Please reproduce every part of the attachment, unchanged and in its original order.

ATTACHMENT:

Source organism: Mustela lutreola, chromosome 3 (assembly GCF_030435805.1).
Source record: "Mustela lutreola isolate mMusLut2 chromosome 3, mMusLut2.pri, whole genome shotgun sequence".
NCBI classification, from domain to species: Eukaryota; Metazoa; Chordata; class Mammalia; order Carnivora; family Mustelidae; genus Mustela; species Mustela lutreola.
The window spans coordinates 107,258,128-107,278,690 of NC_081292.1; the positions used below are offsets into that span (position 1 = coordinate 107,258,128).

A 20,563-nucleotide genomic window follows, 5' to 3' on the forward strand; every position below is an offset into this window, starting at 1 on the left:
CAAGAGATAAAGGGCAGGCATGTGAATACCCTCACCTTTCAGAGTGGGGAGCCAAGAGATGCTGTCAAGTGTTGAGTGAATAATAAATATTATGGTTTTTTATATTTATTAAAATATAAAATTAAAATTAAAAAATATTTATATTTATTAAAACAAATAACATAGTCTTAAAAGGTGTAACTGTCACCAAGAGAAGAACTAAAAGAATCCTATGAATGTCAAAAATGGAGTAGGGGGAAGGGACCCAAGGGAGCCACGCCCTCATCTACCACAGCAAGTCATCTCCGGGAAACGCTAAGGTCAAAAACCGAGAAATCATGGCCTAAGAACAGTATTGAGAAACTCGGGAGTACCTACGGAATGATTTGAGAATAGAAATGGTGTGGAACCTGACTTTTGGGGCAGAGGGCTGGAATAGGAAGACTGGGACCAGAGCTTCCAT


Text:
Source organism: Mustela lutreola, chromosome 3 (assembly GCF_030435805.1).
Source record: "Mustela lutreola isolate mMusLut2 chromosome 3, mMusLut2.pri, whole genome shotgun sequence".
NCBI classification, from domain to species: Eukaryota; Metazoa; Chordata; class Mammalia; order Carnivora; family Mustelidae; genus Mustela; species Mustela lutreola.
The window spans coordinates 107,258,128-107,278,690 of NC_081292.1; the positions used below are offsets into that span (position 1 = coordinate 107,258,128).

A 20,563-nucleotide genomic window follows, 5' to 3' on the forward strand; every position below is an offset into this window, starting at 1 on the left:
CAAGAGATAAAGGGCAGGCATGTGAATACCCTCACCTTTCAGAGTGGGGAGCCAAGAGATGCTGTCAAGTGTTGAGTGAATAATAAATATTATGGTTTTTTATATTTATTAAAATATAAAATTAAAATTAAAAAATATTTATATTTATTAAAACAAATAACATAGTCTTAAAAGGTGTAACTGTCACCAAGAGAAGAACTAAAAGAATCCTATGAATGTCAAAAATGGAGTAGGGGGAAGGGACCCAAGGGAGCCACGCCCTCATCTACCACAGCAAGTCATCTCCGGGAAACGCTAAGGTCAAAAACCGAGAAATCATGGCCTAAGAACAGTATTGAGAAACTCGGGAGTACCTACGGAATGATTTGAGAATAGAAATGGTGTGGAACCTGACTTTTGGGGCAGAGGGCTGGAATAGGAAGACTGGGACCAGAGCTTCCAT